Rolex was originally a tool watch brand. Founded in 1905 by 24 year old Hans Wilsdorf, the goal of the company was to supply utilitarian watches capable of withstanding grueling conditions in hard use. Soon divers, explorers, mountaineers, swimmers, tennis players, pilots and others rushed to put Rolexes on their wrists. In 1927, Mercedes Gleitze became the first woman to swim across the English Channel, a Rolex Oyster strapped around her neck; in 1935, Sir Malcom Campbell broke the world speed record at Daytona wearing a Rolex; in 1947 Chuck Yeager sported a Rolex while breaking the sound barrier in an X-1 jet.
Rolex is synonymous with achievement in sporting environments, yet in more recent years, the brand has certainly repositioned itself as a luxury brand. Beginning with more modest aims, albeit still prioritizing quality and reliability, Rolex was never considered a luxury brand — rather just a reliable brand. With Rolex’s more contemporary market positioning, the watches shifted to appeal to the luxury segment they now reside comfortably in. Watches have increased in robustness, reliability, and material as the brand worked to redefine luxury watchmaking. Occasionally, however, Rolex releases a watch that unequivocally reminds collectors of the brand’s origins, releasing a piece that reaffirms its commitment to pushing the limits of human achievement in the sporting arena — watches such as the Rolex Sea-Dweller Deepsea D-Blue James Cameron ref. 116660.
The Rolex Sea-Dweller was released in 1967 as the first watch to feature a helium escape valve. The inaugural reference 1665 changed the history of dive watches, presenting the helium escape valve innovation that would allow Rolex and others (ahem Omega), to continually push the limits of diving depth and underwater pressure. Through the years, the Sea-Dweller has evolved through various references including the 16660 (“triple six”), 16600, and most recently the 116660. Over this period, the depth rating increased substantially from 610 meters on the 1665 to 3900 meters today. In 2014, Rolex released the edition we are covering today, a tribute to James Cameron. In 2012, Cameron descended into the Mariana Trench, known to be the deepest spot in all of Earth’s oceans, more than 7 miles below the surface.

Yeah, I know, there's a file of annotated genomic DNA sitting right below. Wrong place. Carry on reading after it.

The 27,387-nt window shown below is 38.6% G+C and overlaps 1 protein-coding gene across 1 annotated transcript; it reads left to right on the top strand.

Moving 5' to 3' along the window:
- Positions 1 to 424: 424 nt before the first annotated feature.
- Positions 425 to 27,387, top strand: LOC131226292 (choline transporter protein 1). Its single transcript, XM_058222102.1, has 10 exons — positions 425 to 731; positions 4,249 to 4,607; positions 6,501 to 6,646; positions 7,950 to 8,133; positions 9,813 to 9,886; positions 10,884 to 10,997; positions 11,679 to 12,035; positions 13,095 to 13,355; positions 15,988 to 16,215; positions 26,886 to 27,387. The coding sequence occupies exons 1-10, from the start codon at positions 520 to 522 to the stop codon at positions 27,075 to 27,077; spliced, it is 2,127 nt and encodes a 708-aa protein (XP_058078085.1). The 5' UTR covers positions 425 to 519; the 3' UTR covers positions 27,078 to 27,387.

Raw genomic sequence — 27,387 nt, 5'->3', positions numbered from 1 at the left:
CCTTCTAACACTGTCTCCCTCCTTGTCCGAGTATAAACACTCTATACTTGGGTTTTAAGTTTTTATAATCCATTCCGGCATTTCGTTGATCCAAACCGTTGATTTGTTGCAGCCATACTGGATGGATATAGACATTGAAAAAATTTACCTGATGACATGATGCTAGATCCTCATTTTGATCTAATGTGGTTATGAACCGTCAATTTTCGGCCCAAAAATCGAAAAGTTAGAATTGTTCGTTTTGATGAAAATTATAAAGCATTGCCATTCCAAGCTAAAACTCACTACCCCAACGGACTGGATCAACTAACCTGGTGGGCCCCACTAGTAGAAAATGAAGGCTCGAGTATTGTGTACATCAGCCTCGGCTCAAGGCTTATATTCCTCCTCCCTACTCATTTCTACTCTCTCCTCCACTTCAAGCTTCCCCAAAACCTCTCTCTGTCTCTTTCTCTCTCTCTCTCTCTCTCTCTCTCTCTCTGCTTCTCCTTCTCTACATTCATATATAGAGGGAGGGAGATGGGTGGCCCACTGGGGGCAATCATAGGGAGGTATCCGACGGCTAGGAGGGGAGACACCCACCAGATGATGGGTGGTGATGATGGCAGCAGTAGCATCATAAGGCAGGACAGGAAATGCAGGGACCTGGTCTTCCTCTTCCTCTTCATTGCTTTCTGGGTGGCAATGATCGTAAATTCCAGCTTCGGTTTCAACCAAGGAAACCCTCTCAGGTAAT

On his wrist, Cameron wore a Rolex made specially for the occasion, as an extension of Rolex’s long history of outfitting sportsmen with capable sports pieces. It is rare that Rolex makes special editions such as the D-blue James Cameron (if it can be considered a special edition). This quirk in the Rolex lineup is a welcome rarity for the brand, and represents one of the brand’s most capable dive pieces made by the brand for general production. Although the quantity of these pieces is believed to be quite limited, Rolex placed no express production numbers on the run (nor do they release production numbers on any watch, ever). After the first James Cameron reference, Rolex released an updated variant with a more refined case profile, the reference 136660.